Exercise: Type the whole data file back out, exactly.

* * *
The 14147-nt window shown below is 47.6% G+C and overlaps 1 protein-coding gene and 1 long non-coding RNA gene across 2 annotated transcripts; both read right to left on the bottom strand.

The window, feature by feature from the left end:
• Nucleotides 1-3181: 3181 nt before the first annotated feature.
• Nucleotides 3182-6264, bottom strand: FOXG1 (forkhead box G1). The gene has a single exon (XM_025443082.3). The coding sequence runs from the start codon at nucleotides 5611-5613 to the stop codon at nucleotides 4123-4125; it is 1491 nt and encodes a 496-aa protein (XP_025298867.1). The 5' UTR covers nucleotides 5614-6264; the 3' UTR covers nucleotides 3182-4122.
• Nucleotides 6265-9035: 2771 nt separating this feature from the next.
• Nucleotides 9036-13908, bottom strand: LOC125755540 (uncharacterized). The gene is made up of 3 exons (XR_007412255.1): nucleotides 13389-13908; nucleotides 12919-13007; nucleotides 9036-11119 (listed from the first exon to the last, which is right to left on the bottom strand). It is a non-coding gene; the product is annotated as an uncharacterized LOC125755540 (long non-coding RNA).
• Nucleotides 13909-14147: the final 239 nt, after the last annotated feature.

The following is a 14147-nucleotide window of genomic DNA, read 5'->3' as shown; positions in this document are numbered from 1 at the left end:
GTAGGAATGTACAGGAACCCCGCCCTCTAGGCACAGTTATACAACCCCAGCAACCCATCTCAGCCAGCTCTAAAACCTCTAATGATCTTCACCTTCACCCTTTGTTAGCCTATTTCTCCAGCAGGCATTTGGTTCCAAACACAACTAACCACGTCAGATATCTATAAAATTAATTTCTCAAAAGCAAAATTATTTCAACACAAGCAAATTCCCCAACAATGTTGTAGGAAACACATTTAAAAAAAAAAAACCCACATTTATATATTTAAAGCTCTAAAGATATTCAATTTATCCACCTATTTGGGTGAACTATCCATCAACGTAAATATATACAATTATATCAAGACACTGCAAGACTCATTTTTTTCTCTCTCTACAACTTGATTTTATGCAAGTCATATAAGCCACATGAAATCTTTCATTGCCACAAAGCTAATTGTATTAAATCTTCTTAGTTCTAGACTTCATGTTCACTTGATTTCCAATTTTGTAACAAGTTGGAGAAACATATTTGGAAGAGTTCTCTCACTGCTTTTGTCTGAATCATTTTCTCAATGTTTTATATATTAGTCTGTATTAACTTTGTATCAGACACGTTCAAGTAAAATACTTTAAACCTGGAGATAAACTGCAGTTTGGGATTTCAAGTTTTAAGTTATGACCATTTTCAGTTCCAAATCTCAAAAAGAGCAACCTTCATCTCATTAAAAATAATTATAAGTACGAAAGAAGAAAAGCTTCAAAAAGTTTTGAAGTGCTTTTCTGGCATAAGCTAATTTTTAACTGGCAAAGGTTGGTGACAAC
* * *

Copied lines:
The 14147-nt window shown below is 47.6% G+C and overlaps 1 protein-coding gene and 1 long non-coding RNA gene across 2 annotated transcripts; both read right to left on the bottom strand.

The window, feature by feature from the left end:
• Nucleotides 1-3181: 3181 nt before the first annotated feature.
• Nucleotides 3182-6264, bottom strand: FOXG1 (forkhead box G1). The gene has a single exon (XM_025443082.3). The coding sequence runs from the start codon at nucleotides 5611-5613 to the stop codon at nucleotides 4123-4125; it is 1491 nt and encodes a 496-aa protein (XP_025298867.1). The 5' UTR covers nucleotides 5614-6264; the 3' UTR covers nucleotides 3182-4122.
• Nucleotides 6265-9035: 2771 nt separating this feature from the next.
• Nucleotides 9036-13908, bottom strand: LOC125755540 (uncharacterized). The gene is made up of 3 exons (XR_007412255.1): nucleotides 13389-13908; nucleotides 12919-13007; nucleotides 9036-11119 (listed from the first exon to the last, which is right to left on the bottom strand). It is a non-coding gene; the product is annotated as an uncharacterized LOC125755540 (long non-coding RNA).
• Nucleotides 13909-14147: the final 239 nt, after the last annotated feature.

The following is a 14147-nucleotide window of genomic DNA, read 5'->3' as shown; positions in this document are numbered from 1 at the left end:
GTAGGAATGTACAGGAACCCCGCCCTCTAGGCACAGTTATACAACCCCAGCAACCCATCTCAGCCAGCTCTAAAACCTCTAATGATCTTCACCTTCACCCTTTGTTAGCCTATTTCTCCAGCAGGCATTTGGTTCCAAACACAACTAACCACGTCAGATATCTATAAAATTAATTTCTCAAAAGCAAAATTATTTCAACACAAGCAAATTCCCCAACAATGTTGTAGGAAACACATTTAAAAAAAAAAAACCCACATTTATATATTTAAAGCTCTAAAGATATTCAATTTATCCACCTATTTGGGTGAACTATCCATCAACGTAAATATATACAATTATATCAAGACACTGCAAGACTCATTTTTTTCTCTCTCTACAACTTGATTTTATGCAAGTCATATAAGCCACATGAAATCTTTCATTGCCACAAAGCTAATTGTATTAAATCTTCTTAGTTCTAGACTTCATGTTCACTTGATTTCCAATTTTGTAACAAGTTGGAGAAACATATTTGGAAGAGTTCTCTCACTGCTTTTGTCTGAATCATTTTCTCAATGTTTTATATATTAGTCTGTATTAACTTTGTATCAGACACGTTCAAGTAAAATACTTTAAACCTGGAGATAAACTGCAGTTTGGGATTTCAAGTTTTAAGTTATGACCATTTTCAGTTCCAAATCTCAAAAAGAGCAACCTTCATCTCATTAAAAATAATTATAAGTACGAAAGAAGAAAAGCTTCAAAAAGTTTTGAAGTGCTTTTCTGGCATAAGCTAATTTTTAACTGGCAAAGGTTGGTGACAAC